This image of comet West was taken by John Laborde at the Tierra Del Sol Observatory site in San Diego County. The exposure was 30 minutes with a 135 mm Nikon lens. (Courtesy John Laborde)

 

 

 

 

 

 

 

Comet Hyakutake (1996)

This image was not credited in my websearch, but shows the unusually tight gas jet. Comet Hyakutake holds the record for the longest tail, at 110 million km.

 

 

Comet Hale-Bopp (1998)
This image of comet Hale-Bopp was taken by John Laborde with his home designed and built, 8.8" f/3.7 Wright Schmidt Camera. The picture was taken at the Tierra Del Sol Observatory site in San Diego County with a 25 minute exposure on Kodak PPF400 film. (Courtesy John Laborde)

Comet Hale-Bopp has the largest nucleus ever recorded ... a diameter of 40 km. This comet was simutaneously discovered in the summer of 1996 by Alan Hale (not the skipper from Gilligan's Island) and Thomas Bopp. They called in their discovery to Cambridge in Mass., but there were no available large telescopes available that evening for confirmation. My Uncle Bill Albrecht was contacted by the Mauna Kea astronomers and asked to look for it with his telescope. He found the comet the next night and confirmed its existence.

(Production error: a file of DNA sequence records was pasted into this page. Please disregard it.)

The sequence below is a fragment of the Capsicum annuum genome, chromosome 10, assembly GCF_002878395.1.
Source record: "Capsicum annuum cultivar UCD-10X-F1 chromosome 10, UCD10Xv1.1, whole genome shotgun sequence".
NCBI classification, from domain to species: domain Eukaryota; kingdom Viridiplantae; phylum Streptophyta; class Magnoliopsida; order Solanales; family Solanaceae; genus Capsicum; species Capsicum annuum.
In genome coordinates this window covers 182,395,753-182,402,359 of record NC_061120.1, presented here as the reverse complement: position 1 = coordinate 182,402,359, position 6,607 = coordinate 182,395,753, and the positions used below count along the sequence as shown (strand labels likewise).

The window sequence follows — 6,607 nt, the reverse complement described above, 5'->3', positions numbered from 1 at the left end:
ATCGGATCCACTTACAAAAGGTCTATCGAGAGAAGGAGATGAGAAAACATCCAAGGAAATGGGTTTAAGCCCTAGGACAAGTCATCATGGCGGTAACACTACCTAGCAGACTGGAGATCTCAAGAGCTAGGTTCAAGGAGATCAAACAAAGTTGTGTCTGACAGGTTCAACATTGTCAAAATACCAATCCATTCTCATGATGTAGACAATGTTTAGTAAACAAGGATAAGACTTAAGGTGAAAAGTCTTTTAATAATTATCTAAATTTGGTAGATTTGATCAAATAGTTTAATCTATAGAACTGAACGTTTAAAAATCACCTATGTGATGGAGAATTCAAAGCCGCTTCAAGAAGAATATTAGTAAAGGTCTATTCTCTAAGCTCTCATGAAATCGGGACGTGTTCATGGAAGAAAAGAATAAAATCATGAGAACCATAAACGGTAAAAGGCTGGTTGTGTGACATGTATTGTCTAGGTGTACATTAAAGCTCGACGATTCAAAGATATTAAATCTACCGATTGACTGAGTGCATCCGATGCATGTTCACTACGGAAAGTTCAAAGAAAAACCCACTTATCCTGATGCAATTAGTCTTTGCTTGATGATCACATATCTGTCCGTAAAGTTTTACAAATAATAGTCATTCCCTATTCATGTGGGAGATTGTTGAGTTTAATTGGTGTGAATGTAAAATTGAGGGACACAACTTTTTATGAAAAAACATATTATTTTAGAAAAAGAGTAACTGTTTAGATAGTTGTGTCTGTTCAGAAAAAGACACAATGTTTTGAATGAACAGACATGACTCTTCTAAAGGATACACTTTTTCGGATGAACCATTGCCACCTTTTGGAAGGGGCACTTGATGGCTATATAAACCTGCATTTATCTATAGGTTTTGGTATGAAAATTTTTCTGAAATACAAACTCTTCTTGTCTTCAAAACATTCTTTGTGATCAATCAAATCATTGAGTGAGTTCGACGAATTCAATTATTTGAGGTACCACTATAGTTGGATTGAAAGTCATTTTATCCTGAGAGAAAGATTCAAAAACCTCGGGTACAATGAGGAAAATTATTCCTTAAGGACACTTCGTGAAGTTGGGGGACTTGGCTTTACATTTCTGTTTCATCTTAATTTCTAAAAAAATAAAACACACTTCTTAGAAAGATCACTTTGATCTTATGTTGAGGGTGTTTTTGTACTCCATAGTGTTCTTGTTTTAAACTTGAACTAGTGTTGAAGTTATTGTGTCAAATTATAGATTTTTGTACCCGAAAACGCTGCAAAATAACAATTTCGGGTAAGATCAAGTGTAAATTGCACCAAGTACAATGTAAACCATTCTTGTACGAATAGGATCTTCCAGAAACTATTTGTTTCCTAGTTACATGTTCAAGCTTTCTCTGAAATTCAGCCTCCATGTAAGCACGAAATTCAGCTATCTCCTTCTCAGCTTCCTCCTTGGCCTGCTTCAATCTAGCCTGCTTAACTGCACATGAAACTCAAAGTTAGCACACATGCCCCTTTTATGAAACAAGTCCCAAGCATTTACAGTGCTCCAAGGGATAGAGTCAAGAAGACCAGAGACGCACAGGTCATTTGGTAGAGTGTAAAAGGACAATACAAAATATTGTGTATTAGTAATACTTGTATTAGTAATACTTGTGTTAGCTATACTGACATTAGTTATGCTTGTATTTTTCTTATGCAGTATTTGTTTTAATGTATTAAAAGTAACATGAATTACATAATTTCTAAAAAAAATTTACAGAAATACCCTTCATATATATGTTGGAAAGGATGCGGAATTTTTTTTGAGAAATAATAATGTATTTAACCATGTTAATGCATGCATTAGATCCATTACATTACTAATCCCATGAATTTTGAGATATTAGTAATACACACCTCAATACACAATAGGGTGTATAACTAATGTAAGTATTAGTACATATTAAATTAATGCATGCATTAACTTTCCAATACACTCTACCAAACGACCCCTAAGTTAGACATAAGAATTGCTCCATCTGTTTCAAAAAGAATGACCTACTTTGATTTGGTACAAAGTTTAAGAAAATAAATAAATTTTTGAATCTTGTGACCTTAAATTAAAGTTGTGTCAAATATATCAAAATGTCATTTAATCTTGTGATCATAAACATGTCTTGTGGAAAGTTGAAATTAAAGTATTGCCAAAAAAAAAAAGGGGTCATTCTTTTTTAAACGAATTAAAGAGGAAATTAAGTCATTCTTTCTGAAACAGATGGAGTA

When the comet finally reached its perihelion in 1998, it was bright enough to be seen with the naked eye and was dubbed "Comet of the Century."

 

Members of a cult religion in California, "Heaven's Gate," committed mass suicide in the summer of 1998, believing an alien spacecraft was in the coma of the comet, coming to take them to their afterlives.

In the summer of 1999, I traveled to New Mexico for an Astronomy conference and had the opportunity to meet Thomas Bopp.

The view (below) from the Ulysses spacecraft as Comet Hyakutake's ion tail rushes towards it, at a point 560 million kilometers from the Sun and 550 million kilometers from the Earth. Travelling at up to 750 kilometers per second, the tail has taken 8 days to journey from the comet's head to Ulysses, carried by the solar wind flowing from the Sun. The tail, composed of gases released from the comet's icy nucleus, can be seen stretching for over 570 million kilometers. The planets Mercury, Venus and Earth can be seen to the right of the Sun.

Image courtesy of the Particle Physics and Astronomy Research Council.

Artist's impression by David A. Har

METEOR SHOWERS